Facebook turned teen girls’ rivalry into school brawl
BY MARY MITCHELL firstname.lastname@example.org May 2, 2012 11:50PM
Tracy Polk, along with her daughter Jenise Williams, 16, who is a sophomore at Chicago Academy for Advanced Technology High School was beaten with locks that were stuffed into socks over a Twitter and Facebook comment. Wednesday, May 2, 2012. | Scott Stewart~Sun-Times
Updated: June 4, 2012 11:49AM
Teenage girls have always gotten into squabbles over teenage boys.
But today, the explosive mixture of hormones and immaturity is being supplanted by nasty exchanges on Facebook and Twitter.
All it takes is a provocative “status” or an in-your-face “tweet” and it’s on.
This dynamic seems to be behind an ongoing conflict involving groups of sophomores and junior females at the Chicago Academy of Advance Technology (CAT) on the near West Side.
Last Thursday, Jenise L. Williams, 16, a sophomore, was attacked in the school’s hallway by two or three juniors wielding locks in their hands. Apparently the attack was a response to a back-and-forth dispute on Facebook.
“They were on there calling my daughter a ho,” said Tracy Polk, the victim’s mother.
“The girls beat her in the head with locks.”
Matt Hancock, the school’s executive director, would not discuss details of the incident, but confirmed that all of the students involved, including Williams, have been disciplined according to the Chicago Public Schools Code of Conduct.
“We issued suspensions and one referral for expulsion. We take issues of violence and bullying extremely seriously,” he said.
It was the second time Jenise has been suspended for fighting this semester. In the first incident, she claims the other girl hit her first. This time, Jenise said she was ambushed in the hallway.
“It was my first day back and I’m fixing to go to my classroom, and one of the girls walked up to my best friend and hit her. I turned around and one of the other girls hit me with a lock, and while we are fighting, someone hit me with a lock on the other side of my head,” she said.
“So after we had got done fighting, and I went to the hospital to get checked out, I went on Twitter to find out what was going on. CAT was trending,” she said.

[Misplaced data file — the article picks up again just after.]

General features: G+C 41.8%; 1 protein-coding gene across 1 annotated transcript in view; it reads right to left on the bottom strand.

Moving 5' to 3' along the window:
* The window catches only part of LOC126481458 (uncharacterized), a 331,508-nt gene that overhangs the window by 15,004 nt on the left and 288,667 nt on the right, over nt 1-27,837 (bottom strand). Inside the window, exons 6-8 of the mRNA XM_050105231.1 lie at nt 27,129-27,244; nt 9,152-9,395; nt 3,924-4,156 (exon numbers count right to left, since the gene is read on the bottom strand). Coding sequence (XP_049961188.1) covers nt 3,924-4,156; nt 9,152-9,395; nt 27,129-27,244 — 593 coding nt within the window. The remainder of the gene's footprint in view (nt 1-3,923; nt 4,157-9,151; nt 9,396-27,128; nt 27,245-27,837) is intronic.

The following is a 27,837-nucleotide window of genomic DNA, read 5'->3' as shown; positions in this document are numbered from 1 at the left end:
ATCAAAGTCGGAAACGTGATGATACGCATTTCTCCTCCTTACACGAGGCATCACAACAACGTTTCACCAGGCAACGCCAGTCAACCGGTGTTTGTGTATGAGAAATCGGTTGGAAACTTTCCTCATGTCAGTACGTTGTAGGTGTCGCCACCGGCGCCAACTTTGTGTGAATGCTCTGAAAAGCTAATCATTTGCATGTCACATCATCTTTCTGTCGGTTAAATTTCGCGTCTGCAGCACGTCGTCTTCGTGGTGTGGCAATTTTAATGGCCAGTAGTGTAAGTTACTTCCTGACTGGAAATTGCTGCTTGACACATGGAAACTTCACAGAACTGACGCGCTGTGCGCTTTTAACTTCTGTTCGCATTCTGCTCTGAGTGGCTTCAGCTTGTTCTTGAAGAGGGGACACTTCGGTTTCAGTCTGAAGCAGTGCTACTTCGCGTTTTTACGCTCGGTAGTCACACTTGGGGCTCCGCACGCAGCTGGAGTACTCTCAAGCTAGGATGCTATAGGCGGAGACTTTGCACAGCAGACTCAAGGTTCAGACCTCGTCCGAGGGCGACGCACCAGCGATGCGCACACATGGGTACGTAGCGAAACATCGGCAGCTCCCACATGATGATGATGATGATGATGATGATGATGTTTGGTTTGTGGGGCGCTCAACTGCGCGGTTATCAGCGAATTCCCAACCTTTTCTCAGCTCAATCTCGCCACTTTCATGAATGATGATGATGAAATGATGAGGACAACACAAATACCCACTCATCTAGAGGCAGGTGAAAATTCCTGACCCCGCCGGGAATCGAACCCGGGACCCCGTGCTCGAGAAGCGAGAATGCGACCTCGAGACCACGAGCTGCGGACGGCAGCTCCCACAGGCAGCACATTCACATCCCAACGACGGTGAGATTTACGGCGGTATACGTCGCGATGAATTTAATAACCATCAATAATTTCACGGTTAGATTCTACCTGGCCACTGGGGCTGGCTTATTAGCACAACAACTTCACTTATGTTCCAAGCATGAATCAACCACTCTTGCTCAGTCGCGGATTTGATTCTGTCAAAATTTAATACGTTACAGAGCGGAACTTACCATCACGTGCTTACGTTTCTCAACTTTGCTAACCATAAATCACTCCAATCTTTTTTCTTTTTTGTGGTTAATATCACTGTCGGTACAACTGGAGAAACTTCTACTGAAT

“They were saying that the sophomores just beat up the juniors and that ‘y’all getting it tomorrow.”
Prior to the lock incident, Jenise had put a comment about a male classmate on her Facebook page.
“The girls who jumped on me commented on my status saying I was a ho. There were about 40 tweets about me saying I got beat up by a freshman,” she said.
All of this may seem like utter nonsense, but when you are a teenager, sticks and stones really do break your bones. Social media often acts like the crowd egging on young combatants.
But stopping this kind of cyber bullying is difficult because parents and teachers usually aren’t aware of what’s going on until after the fact.
“The first step is to identify it and bring the students together,” Hancock said.
“If you can resolve it with the students, that is the best option. When the cyber bullying is a specific threat, police action can be taken. But rarely is there a clear cut case of one student bullying another. It is back and forth, low level squabbling, and a group of students speaking in code words; that becomes an issue of conflict resolution, not an issue of cyber bullying.
“Unfortunately, we didn’t see any warning signs and didn’t have a heads-up that tensions were high. It was a surprise to us,” Hancock said.
Meanwhile, Jenise isn’t as concerned about fighting as she is about being out of school.
“I only fight if I have to, but they want to pick on me like I am supposed to be lame or something,” she said.
“I was bringing all my grades up. I was encouraged and thinking I could bring up the rest of my grades so my mama could be impressed. But after one fight, it was another. I know I have straight Fs now, being at home. It’s not fun.”
Youths has its perils, and being shortsighted is one of them. While some teens can see the big picture, too many are mired in the inconsequential things that seem important today.
Unfortunately, Facebook and Twitter have put a new stumbling block in the path of these vulnerable teens.